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UW Theatre and Dance Presents Classic Mamet Play
24, 2006 -- The University of Wyoming Department of Theatre and Dance
season continues with David Mamet's frank comedy of sexual manners,
"Sexual Perversity in Chicago," which runs Oct. 31 through Nov. 5 in the
Fine Arts Studio Theatre. Show times are 7:30 p.m. Tuesday and
Wednesday, at both 7:30 and 10:30 p.m on Friday and Saturday, and at 2
p.m. on Sunday.
Tickets cost $7 for students, $11 for senior citizens and $14 for others. For tickets and information call (307) 766-6666 or go online at www.uwyo.edu/finearts.
Directed by UW faculty member Wolf J. Sherrill, "Sexual Perversity in Chicago" is a classic 1974 play that follows four typical twentysomethings looking for love amidst Chicago's hot singles scene.
Mamet is one of America's most lauded writers, having won numerous awards for work on both stage and screen, including a 1984 Pulitzer Prize for the play "Glengarry Glen Ross."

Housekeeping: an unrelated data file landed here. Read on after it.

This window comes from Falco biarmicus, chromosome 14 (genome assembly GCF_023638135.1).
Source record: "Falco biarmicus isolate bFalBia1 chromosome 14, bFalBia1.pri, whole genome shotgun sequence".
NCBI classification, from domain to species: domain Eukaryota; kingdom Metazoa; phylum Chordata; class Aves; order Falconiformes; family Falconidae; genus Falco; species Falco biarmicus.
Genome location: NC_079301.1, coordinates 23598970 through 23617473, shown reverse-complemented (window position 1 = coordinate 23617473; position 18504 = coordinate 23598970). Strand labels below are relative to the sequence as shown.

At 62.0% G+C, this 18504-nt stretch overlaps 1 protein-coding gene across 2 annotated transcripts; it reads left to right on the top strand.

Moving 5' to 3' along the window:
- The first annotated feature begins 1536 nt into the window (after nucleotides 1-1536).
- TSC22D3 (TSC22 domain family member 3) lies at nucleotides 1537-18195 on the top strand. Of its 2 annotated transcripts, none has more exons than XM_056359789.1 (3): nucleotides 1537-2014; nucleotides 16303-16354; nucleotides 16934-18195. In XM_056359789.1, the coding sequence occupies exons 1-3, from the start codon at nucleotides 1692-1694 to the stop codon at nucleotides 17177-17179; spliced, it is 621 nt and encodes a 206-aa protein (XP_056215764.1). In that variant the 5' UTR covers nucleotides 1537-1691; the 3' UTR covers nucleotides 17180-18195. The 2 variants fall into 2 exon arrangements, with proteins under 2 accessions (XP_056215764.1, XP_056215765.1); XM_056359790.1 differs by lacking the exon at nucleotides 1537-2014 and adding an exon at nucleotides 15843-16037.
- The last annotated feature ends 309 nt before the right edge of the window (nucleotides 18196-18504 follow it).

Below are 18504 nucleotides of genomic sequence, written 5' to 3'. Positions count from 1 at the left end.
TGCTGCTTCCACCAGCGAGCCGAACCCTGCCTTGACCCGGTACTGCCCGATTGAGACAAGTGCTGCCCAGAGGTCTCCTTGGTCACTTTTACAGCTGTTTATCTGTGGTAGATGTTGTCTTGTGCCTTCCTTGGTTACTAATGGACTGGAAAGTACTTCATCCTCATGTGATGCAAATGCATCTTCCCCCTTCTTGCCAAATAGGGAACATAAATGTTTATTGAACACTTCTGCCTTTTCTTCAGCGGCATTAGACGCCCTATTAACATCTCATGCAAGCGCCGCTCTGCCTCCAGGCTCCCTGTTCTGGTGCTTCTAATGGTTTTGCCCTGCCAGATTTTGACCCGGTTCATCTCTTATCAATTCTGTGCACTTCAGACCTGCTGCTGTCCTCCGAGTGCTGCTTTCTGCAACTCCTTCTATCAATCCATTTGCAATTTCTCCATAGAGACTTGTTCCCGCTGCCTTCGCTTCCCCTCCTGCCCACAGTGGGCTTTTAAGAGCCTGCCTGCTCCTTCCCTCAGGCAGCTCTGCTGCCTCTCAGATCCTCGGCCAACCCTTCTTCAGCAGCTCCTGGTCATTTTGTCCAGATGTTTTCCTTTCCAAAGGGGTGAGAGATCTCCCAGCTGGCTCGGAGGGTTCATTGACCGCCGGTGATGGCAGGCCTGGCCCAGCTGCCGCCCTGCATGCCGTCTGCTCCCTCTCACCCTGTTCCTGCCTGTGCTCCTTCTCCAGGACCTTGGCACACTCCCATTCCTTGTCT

Considered the spark that ignited Mamet's career, "Sexual Perversity in Chicago" first established his reputation for sharp dialogue and devastating humor. Sherrill notes that these qualities are what first attracted him to the play.
"David Mamet uses language and rhythm in ways that speak to us in a visceral sense," Sherrill says.
Despite the play's racy content, Sherrill notes that it centers more on how men and women perceive each other, and how what people say to and about one another shapes who they are and what they choose to do.
"Mamet empowers his characters to speak from the gut - giving the audience insight into the common insecurities of being human and the masks that are a direct result," Sherill says.
Chicago Perversity -- Megan Antles, left, and Anna Brownsted rehearse a scene from the University of Wyoming Department of Theatre and Dance production of David Mamet's frank comedy "Sexual Perversity in Chicago," which runs Oct. 31 through Nov. 5 in the Fine Arts Studio Theatre. Show times are 7:30 p.m. Tuesday through Thursday, at both 7:30 and 10:30 p.m on Friday and Saturday, and at 2 p.m. on Sunday. (UW Photo)
Posted on Tuesday, October 24, 2006